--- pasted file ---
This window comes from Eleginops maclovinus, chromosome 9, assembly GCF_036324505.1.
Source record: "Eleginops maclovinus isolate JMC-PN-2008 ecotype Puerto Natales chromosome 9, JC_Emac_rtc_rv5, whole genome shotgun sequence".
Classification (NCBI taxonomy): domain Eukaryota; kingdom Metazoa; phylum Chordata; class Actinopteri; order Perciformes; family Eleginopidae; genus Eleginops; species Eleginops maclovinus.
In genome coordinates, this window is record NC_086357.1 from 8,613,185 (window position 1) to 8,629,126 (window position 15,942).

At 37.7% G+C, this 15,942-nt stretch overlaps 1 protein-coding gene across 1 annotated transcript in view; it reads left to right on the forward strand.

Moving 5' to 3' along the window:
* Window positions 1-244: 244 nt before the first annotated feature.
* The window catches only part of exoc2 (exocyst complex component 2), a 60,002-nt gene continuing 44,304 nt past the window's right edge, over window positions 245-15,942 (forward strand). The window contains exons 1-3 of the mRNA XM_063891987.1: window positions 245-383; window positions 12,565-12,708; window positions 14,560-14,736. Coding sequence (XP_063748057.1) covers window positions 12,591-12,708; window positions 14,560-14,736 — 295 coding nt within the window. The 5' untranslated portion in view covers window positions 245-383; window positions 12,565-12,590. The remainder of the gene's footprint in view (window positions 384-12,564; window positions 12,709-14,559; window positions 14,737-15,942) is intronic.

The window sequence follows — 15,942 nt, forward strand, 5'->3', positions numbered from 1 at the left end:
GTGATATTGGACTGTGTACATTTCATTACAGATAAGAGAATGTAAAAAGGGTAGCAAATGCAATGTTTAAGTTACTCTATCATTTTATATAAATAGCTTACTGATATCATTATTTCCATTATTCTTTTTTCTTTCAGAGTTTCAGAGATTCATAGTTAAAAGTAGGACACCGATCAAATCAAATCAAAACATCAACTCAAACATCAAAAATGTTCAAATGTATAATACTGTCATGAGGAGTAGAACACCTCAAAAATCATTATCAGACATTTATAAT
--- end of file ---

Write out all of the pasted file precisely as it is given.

This window comes from Eleginops maclovinus, chromosome 9, assembly GCF_036324505.1.
Source record: "Eleginops maclovinus isolate JMC-PN-2008 ecotype Puerto Natales chromosome 9, JC_Emac_rtc_rv5, whole genome shotgun sequence".
Classification (NCBI taxonomy): domain Eukaryota; kingdom Metazoa; phylum Chordata; class Actinopteri; order Perciformes; family Eleginopidae; genus Eleginops; species Eleginops maclovinus.
In genome coordinates, this window is record NC_086357.1 from 8,613,185 (window position 1) to 8,629,126 (window position 15,942).

At 37.7% G+C, this 15,942-nt stretch overlaps 1 protein-coding gene across 1 annotated transcript in view; it reads left to right on the forward strand.

Moving 5' to 3' along the window:
* Window positions 1-244: 244 nt before the first annotated feature.
* The window catches only part of exoc2 (exocyst complex component 2), a 60,002-nt gene continuing 44,304 nt past the window's right edge, over window positions 245-15,942 (forward strand). The window contains exons 1-3 of the mRNA XM_063891987.1: window positions 245-383; window positions 12,565-12,708; window positions 14,560-14,736. Coding sequence (XP_063748057.1) covers window positions 12,591-12,708; window positions 14,560-14,736 — 295 coding nt within the window. The 5' untranslated portion in view covers window positions 245-383; window positions 12,565-12,590. The remainder of the gene's footprint in view (window positions 384-12,564; window positions 12,709-14,559; window positions 14,737-15,942) is intronic.

The window sequence follows — 15,942 nt, forward strand, 5'->3', positions numbered from 1 at the left end:
GTGATATTGGACTGTGTACATTTCATTACAGATAAGAGAATGTAAAAAGGGTAGCAAATGCAATGTTTAAGTTACTCTATCATTTTATATAAATAGCTTACTGATATCATTATTTCCATTATTCTTTTTTCTTTCAGAGTTTCAGAGATTCATAGTTAAAAGTAGGACACCGATCAAATCAAATCAAAACATCAACTCAAACATCAAAAATGTTCAAATGTATAATACTGTCATGAGGAGTAGAACACCTCAAAAATCATTATCAGACATTTATAAT